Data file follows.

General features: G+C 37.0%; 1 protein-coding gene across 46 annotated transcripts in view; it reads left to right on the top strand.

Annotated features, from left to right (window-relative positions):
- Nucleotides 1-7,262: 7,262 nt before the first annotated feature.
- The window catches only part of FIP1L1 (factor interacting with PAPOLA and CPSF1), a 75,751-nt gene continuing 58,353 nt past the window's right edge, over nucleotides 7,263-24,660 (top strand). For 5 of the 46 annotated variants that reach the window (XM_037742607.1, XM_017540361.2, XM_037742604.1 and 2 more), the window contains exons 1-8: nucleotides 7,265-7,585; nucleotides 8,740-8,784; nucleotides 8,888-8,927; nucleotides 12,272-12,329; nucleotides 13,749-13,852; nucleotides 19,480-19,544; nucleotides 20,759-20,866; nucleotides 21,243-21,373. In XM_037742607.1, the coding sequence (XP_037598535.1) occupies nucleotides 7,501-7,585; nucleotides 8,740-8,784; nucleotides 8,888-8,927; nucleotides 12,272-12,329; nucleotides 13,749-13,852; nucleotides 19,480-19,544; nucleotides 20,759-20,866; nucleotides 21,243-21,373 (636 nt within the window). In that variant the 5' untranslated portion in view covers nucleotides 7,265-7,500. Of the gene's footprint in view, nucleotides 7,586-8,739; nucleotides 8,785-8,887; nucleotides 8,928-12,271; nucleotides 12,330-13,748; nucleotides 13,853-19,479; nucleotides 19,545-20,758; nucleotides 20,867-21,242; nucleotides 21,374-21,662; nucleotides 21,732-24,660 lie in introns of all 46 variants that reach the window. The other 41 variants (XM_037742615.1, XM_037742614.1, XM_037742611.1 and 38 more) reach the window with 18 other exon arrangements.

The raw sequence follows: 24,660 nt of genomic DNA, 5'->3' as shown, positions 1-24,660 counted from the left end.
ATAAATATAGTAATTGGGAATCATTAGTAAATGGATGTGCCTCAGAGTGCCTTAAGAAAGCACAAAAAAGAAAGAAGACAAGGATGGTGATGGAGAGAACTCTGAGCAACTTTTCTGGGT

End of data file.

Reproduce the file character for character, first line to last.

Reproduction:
General features: G+C 37.0%; 1 protein-coding gene across 46 annotated transcripts in view; it reads left to right on the top strand.

Annotated features, from left to right (window-relative positions):
- Nucleotides 1-7,262: 7,262 nt before the first annotated feature.
- The window catches only part of FIP1L1 (factor interacting with PAPOLA and CPSF1), a 75,751-nt gene continuing 58,353 nt past the window's right edge, over nucleotides 7,263-24,660 (top strand). For 5 of the 46 annotated variants that reach the window (XM_037742607.1, XM_017540361.2, XM_037742604.1 and 2 more), the window contains exons 1-8: nucleotides 7,265-7,585; nucleotides 8,740-8,784; nucleotides 8,888-8,927; nucleotides 12,272-12,329; nucleotides 13,749-13,852; nucleotides 19,480-19,544; nucleotides 20,759-20,866; nucleotides 21,243-21,373. In XM_037742607.1, the coding sequence (XP_037598535.1) occupies nucleotides 7,501-7,585; nucleotides 8,740-8,784; nucleotides 8,888-8,927; nucleotides 12,272-12,329; nucleotides 13,749-13,852; nucleotides 19,480-19,544; nucleotides 20,759-20,866; nucleotides 21,243-21,373 (636 nt within the window). In that variant the 5' untranslated portion in view covers nucleotides 7,265-7,500. Of the gene's footprint in view, nucleotides 7,586-8,739; nucleotides 8,785-8,887; nucleotides 8,928-12,271; nucleotides 12,330-13,748; nucleotides 13,853-19,479; nucleotides 19,545-20,758; nucleotides 20,867-21,242; nucleotides 21,374-21,662; nucleotides 21,732-24,660 lie in introns of all 46 variants that reach the window. The other 41 variants (XM_037742615.1, XM_037742614.1, XM_037742611.1 and 38 more) reach the window with 18 other exon arrangements.

The raw sequence follows: 24,660 nt of genomic DNA, 5'->3' as shown, positions 1-24,660 counted from the left end.
ATAAATATAGTAATTGGGAATCATTAGTAAATGGATGTGCCTCAGAGTGCCTTAAGAAAGCACAAAAAAGAAAGAAGACAAGGATGGTGATGGAGAGAACTCTGAGCAACTTTTCTGGGT